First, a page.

photo: Joelk75/Creative Commons
We've got a spoken rule around the TreeHugger virtual office that we don't write 'save the planet' as it's simplistic cliché, but breaking that rule somehow seems appropriate at this moment: According to a new report from the UNEP investing just 2% of global GDP could both alleviate global poverty, set us solidly on the path away from fossil fuels, and cut our collective ecological footprint nearly in half. So pretty much saving the planet and ourselves with it. Simple. On many levels. Mongabay quotes UNEP head Achim Steiner (from UNEP's press release):
With 2.5 billion people living on less than $2 a day and with more than two billion people being added to the global population by 2050, it is clear that we must continue to develop and grow our economies. But this development cannot come at the expense of the very life support systems on land, in the oceans or in out atmosphere that sustain our economies, and thus, the lives of each and everyone one of us.
Right on Achim. Exactly.
Now how do we do it?
Invest in support small-scale agriculture, energy efficient buildings, fisheries protection, forestry, energy efficient transportation, better waste management and recycling, low carbon energy, better water use practices.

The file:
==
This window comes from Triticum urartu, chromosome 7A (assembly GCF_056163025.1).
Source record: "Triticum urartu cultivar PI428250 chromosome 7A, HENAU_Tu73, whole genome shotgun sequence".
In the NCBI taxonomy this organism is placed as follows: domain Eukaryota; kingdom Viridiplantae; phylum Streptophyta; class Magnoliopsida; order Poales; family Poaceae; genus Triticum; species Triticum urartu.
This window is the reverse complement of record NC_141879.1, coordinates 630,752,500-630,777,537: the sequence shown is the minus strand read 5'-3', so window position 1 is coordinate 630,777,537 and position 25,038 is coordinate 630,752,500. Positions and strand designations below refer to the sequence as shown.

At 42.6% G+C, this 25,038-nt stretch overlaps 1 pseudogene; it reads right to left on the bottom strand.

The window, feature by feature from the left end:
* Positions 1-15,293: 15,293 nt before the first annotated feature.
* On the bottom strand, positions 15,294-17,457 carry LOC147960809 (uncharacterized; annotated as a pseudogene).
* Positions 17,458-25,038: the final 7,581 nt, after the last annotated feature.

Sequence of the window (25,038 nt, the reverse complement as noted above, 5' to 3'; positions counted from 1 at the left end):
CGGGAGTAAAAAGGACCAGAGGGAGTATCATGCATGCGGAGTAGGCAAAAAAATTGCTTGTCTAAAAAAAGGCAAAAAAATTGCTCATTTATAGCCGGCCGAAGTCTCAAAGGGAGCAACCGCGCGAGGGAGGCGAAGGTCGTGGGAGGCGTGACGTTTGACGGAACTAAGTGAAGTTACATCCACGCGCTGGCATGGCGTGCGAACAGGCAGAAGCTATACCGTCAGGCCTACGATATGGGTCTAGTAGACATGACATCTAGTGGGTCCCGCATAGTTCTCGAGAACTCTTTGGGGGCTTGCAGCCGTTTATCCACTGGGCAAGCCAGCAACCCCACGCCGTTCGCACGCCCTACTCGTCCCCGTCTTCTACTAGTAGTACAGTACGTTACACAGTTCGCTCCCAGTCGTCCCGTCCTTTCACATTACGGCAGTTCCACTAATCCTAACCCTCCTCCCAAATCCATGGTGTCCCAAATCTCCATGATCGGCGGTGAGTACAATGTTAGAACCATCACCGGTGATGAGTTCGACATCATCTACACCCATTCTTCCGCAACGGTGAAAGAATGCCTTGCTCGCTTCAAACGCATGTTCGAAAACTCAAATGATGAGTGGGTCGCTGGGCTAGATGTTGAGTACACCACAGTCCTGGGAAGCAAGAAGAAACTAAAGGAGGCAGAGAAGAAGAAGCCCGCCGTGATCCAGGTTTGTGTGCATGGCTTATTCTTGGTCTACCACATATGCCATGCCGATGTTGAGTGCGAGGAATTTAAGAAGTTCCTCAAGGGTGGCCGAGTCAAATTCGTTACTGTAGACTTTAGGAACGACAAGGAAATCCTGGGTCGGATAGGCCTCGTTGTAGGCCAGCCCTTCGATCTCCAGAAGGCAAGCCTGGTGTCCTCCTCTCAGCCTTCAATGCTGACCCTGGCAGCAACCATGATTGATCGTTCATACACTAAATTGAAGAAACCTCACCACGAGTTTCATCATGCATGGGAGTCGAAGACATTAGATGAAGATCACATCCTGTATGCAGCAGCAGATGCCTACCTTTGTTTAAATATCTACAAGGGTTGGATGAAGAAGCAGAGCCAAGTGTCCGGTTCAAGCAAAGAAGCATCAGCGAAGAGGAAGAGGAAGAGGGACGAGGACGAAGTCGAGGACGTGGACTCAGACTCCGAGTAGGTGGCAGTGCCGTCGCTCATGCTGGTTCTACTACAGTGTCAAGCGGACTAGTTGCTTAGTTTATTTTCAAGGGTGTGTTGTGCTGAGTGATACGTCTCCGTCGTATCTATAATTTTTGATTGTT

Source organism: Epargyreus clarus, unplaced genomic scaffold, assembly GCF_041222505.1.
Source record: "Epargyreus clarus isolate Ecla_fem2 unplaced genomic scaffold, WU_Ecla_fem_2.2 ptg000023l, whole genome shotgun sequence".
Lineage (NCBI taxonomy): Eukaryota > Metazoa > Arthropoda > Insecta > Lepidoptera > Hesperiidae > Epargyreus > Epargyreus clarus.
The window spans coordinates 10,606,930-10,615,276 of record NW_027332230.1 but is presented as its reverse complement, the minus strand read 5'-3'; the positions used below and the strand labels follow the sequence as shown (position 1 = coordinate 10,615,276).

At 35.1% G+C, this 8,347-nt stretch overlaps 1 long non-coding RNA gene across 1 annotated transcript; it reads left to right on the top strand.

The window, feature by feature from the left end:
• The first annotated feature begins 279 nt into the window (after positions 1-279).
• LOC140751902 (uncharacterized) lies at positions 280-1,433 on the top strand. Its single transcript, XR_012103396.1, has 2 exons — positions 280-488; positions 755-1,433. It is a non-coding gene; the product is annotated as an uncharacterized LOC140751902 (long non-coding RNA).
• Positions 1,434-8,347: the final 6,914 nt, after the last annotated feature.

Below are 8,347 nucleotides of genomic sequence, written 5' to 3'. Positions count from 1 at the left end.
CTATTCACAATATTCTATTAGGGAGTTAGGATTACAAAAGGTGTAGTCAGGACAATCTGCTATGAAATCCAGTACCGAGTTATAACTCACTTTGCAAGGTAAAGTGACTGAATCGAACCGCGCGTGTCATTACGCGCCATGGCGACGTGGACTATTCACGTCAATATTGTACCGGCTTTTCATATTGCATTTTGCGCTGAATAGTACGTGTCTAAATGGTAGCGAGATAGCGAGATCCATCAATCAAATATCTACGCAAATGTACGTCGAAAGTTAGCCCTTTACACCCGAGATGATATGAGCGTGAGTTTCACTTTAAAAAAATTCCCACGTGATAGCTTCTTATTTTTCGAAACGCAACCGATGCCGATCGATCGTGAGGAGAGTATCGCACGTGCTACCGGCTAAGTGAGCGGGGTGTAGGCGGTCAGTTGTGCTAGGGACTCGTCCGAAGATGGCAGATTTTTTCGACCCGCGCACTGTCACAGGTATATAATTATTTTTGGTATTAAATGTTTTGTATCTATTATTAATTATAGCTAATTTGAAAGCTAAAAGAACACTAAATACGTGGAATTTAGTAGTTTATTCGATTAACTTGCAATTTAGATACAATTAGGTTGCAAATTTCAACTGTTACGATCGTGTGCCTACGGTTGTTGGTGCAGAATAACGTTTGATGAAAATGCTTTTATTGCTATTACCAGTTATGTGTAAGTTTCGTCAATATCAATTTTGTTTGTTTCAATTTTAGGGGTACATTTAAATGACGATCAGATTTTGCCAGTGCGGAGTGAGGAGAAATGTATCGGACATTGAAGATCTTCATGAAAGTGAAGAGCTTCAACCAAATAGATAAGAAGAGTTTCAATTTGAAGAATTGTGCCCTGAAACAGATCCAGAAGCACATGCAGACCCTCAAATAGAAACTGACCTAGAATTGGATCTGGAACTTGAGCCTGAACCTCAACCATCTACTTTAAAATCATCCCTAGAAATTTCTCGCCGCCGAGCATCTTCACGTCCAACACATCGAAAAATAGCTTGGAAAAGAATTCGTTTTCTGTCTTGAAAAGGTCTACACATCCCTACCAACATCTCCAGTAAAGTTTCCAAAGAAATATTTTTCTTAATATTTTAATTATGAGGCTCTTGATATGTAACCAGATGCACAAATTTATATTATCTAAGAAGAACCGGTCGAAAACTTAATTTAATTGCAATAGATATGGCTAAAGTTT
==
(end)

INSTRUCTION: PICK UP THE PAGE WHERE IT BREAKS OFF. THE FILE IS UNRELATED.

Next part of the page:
How do we not do it?
Continue spending 1-2% of global GDP on subsidies that lead to unsustainable environmental practices, prop up fossil fuels, pesticide use, unsustainable fishing practices.
So pretty much spend the same amount of money on things that are environmentally friendly and not on those that are destructive.
Simple. Shift 2% of GDP from bad to good. And Robert's your father's brother. Simple. Save the planet.
Kudos to the UNEP for showing us again (and again, and again...I feel like I've read something similar to this for several years running with little to no significant action taken in eliminating those destructive subsidies) how little it would take to do the right thing, in absolute terms.
But, forgive the momentary cynicism, much like futurist predictions that by 2030 we'll be entirely solar powered no problem (simple, easy) that seemingly overlook entirely inertia inherent in our politics, our economics and ourselves, let alone outright concerted opposition by polluting industries and the politicians profiting from this inertia, this latest UNEP calculation seems a bit simple. Even if it would save the planet.
I have no doubt that the UNEP calculations are accurate. Maybe the current US political climate has worn me out, but I do have grave doubts that that shift in investment will occur anytime soon.